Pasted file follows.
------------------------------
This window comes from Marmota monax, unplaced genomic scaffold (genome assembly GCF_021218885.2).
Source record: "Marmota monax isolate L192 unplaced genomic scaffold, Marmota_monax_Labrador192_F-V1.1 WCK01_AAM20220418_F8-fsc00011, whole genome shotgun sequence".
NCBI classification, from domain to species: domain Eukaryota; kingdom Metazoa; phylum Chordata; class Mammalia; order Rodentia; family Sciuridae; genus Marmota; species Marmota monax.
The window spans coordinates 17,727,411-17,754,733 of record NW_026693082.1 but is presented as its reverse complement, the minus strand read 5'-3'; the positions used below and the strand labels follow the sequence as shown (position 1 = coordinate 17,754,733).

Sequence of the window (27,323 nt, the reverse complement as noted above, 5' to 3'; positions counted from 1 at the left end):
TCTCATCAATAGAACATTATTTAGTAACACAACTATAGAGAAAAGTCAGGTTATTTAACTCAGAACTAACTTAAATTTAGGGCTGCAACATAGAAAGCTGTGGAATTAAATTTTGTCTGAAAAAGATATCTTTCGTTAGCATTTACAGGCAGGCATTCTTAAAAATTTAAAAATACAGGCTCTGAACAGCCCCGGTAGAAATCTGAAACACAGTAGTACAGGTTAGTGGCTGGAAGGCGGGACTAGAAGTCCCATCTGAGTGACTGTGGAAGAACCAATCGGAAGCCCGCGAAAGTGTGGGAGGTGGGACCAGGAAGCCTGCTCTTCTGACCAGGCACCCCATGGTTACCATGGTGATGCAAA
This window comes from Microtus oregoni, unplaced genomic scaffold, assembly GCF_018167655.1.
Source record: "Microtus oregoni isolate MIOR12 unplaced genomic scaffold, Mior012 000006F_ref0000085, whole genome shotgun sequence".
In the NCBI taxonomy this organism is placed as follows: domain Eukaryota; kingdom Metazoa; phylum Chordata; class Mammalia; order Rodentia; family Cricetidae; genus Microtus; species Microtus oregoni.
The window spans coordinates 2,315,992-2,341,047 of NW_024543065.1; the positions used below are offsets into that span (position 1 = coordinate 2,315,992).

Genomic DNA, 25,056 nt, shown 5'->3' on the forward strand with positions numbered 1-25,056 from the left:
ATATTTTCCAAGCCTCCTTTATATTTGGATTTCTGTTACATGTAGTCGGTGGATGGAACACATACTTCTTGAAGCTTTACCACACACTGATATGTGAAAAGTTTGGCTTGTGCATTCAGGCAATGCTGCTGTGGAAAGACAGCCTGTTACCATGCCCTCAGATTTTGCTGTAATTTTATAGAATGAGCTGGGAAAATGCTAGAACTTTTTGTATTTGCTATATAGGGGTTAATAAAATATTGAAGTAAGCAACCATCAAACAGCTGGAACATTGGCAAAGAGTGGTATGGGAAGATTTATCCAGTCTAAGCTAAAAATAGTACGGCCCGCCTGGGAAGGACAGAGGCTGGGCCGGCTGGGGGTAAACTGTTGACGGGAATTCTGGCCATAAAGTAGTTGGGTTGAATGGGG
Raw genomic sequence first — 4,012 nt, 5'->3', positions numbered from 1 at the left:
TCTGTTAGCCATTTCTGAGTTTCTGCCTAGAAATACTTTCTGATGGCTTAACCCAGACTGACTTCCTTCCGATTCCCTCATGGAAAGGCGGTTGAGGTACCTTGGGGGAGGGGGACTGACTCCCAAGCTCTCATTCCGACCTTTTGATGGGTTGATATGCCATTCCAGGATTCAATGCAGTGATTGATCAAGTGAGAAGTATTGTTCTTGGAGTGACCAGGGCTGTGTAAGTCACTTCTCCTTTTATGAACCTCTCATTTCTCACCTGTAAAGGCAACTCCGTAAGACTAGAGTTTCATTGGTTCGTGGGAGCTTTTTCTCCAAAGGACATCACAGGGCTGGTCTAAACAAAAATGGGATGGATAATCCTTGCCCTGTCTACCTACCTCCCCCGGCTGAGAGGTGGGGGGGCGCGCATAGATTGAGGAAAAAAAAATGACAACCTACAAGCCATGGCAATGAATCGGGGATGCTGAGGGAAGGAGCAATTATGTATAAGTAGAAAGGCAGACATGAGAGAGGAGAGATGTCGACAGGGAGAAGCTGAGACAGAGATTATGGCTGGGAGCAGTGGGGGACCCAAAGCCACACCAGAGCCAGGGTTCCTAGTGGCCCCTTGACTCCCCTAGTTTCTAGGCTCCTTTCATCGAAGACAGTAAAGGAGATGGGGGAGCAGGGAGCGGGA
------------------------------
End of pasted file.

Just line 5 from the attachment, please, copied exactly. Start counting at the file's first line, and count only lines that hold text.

Sequence of the window (27,323 nt, the reverse complement as noted above, 5' to 3'; positions counted from 1 at the left end):